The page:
The parents of a 12-year-old boy who suffered a ‘catastrophic’ brain injury have lost their battle to continue his life-saving treatment.
Archie Battersbee, a child with an “infectious enthusiasm for life”, suffered brain damage about three months ago when, according to his mother, he choked to death while participating in a viral social media trend known as the name of “failure challenge”.
Archie’s parents, Hollie Dance and Paul Battersbee, from Southend in Essex, had fought to keep their son in care for as long as his heart was beating.
But outside the High Court in London on Friday, Judge Hayden said it was with “deepest regret” that he decided Archie had no prospect of recovery.
After reviewing the evidence, the judge described what had happened to Archie as a “tragedy of immeasurable dimensions”, but agreed with doctors at the Royal Hospital in London who said the child had “died of brainstem”.
It was in Archie’s best interests to stop medical treatment, the judge said. “Continuing treatment is pointless,” he said. “It only serves to prolong his death, while being unable to prolong his life.”
Archie was, the judge said, a “much loved” little boy. His mother, he said, had not left her son, even to return home, since Archie was rushed to hospital on April 7.
His parents and other members of Archie’s family were in court to hear the judge explain his decision that “for Archie, betterment is not possible”.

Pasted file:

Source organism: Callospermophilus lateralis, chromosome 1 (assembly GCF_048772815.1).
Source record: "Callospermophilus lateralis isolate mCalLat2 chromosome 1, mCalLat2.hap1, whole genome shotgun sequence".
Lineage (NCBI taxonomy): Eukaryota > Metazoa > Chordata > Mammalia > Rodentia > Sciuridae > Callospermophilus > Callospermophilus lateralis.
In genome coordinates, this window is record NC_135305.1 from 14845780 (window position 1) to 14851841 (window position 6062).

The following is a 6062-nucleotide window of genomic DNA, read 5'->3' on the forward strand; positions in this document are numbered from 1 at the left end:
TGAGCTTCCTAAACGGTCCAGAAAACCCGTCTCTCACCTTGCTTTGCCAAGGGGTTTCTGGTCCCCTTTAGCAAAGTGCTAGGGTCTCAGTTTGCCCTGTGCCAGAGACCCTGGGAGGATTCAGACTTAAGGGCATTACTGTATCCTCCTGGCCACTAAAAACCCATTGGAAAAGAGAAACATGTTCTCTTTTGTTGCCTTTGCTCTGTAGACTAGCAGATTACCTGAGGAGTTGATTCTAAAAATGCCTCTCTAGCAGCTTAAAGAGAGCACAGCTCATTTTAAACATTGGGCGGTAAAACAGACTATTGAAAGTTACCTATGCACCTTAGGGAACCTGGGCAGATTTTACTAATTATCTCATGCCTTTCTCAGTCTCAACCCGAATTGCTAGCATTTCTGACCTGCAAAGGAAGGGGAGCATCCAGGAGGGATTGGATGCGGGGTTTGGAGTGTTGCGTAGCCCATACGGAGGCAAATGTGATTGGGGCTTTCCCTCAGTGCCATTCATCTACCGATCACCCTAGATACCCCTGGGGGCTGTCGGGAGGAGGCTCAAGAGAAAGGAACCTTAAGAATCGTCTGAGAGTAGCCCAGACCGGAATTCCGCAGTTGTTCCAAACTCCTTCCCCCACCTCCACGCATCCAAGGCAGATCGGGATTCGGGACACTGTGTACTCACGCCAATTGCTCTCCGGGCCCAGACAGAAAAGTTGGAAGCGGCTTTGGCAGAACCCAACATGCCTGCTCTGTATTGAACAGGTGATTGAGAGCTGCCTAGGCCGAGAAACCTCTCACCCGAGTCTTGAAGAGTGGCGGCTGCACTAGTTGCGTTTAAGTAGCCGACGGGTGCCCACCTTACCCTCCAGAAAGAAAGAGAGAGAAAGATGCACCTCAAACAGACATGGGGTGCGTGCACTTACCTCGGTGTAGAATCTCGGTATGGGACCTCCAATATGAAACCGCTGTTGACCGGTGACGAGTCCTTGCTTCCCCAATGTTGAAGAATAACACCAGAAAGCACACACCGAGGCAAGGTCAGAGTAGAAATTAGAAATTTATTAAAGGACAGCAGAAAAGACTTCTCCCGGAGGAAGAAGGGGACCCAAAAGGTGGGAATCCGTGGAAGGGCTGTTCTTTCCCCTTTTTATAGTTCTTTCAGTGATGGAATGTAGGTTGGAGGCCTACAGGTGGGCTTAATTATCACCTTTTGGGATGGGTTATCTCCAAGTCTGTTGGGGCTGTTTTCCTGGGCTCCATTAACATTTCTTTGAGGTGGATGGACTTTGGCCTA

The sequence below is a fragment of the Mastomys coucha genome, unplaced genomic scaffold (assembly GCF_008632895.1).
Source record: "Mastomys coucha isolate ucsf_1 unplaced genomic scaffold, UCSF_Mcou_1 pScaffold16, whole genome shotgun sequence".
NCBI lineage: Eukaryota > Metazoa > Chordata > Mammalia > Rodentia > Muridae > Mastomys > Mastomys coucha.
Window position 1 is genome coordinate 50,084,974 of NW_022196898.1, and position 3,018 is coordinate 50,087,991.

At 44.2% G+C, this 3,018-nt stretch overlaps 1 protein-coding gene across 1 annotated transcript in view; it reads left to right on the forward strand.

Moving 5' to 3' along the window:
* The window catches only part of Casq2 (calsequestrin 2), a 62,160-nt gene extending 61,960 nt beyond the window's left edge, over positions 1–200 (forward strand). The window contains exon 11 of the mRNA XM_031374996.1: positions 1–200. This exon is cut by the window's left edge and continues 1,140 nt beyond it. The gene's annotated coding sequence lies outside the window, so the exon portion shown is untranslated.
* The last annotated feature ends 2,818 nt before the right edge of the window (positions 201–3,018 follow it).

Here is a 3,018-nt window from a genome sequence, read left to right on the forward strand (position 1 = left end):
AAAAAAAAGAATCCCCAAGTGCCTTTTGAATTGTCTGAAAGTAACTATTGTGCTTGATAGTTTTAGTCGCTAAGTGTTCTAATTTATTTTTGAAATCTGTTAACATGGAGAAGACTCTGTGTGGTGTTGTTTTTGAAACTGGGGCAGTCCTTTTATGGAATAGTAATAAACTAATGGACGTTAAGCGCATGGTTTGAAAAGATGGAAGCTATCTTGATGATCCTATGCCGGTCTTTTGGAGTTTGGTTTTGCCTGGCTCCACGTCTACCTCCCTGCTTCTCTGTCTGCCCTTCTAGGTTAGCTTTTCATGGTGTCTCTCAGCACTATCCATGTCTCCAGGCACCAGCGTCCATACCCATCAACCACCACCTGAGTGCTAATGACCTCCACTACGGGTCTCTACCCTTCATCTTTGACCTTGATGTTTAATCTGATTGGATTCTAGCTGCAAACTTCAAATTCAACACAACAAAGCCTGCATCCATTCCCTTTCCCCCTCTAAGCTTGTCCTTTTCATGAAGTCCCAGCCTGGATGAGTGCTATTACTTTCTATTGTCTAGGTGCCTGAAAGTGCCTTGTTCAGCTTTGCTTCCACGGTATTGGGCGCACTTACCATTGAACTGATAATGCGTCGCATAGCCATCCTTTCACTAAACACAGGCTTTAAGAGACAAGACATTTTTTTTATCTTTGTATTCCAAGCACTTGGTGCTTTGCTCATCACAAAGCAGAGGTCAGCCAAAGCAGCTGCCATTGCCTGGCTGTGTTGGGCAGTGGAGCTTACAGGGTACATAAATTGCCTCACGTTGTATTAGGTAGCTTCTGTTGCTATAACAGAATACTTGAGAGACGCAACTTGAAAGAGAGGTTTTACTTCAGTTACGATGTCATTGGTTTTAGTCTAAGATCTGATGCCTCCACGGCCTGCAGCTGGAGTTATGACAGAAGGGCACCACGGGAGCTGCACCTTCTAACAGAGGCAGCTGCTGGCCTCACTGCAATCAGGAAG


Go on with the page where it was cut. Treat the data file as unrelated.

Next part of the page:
He added: “Unfortunately there is no possible treatment to reverse the damage that was done to Archie’s brain. There can be no hope of recovery. »
Another High Court judge, Madam Justice Arbuthnot, had previously found Archie to be dead. But the appeal court judges upheld Archie’s parents’ challenge to Arbuthnot’s decisions and said the evidence must be considered.
Dance previously told the court that she found her son unconscious with a ligature on his head on April 7. She thinks he may have participated in an online challenge. The child never regained consciousness.
Hayden said after reviewing the medical evidence he concluded it was “compelling and unanimous” and painted a “grim” picture.
The judge said the evidence showed Archie suffered a “significant injury” to “several areas” of his brain and did not “regain consciousness at any time”.
“Archie’s mother described him as a fighter and I have no doubt he was,” he said. “But the fight, if it can be called that, is no longer under Archie’s control. The damage suffered by his brain deprived him of all bodily autonomy. Eventually, Archie’s organs will fail and eventually his heart will stop.
Hayden said the reality of Archie’s case was “terrible”.
In an interview with the Guardian, Dance said the past two months had been “torture”, but the family were moving forward with an appeal and believed the judge had made “a lot of mistakes” in the case. She said she had seen small signs that her son’s health was improving.
“Archie should be given much longer,” she said. “There are Covid patients who are six months to a year old and are on ventilators and fighting for their lives. Archie had a very short eight weeks and we were in and out of court.
Dance said the impact on the family since her son’s accident had been “emotionally draining”.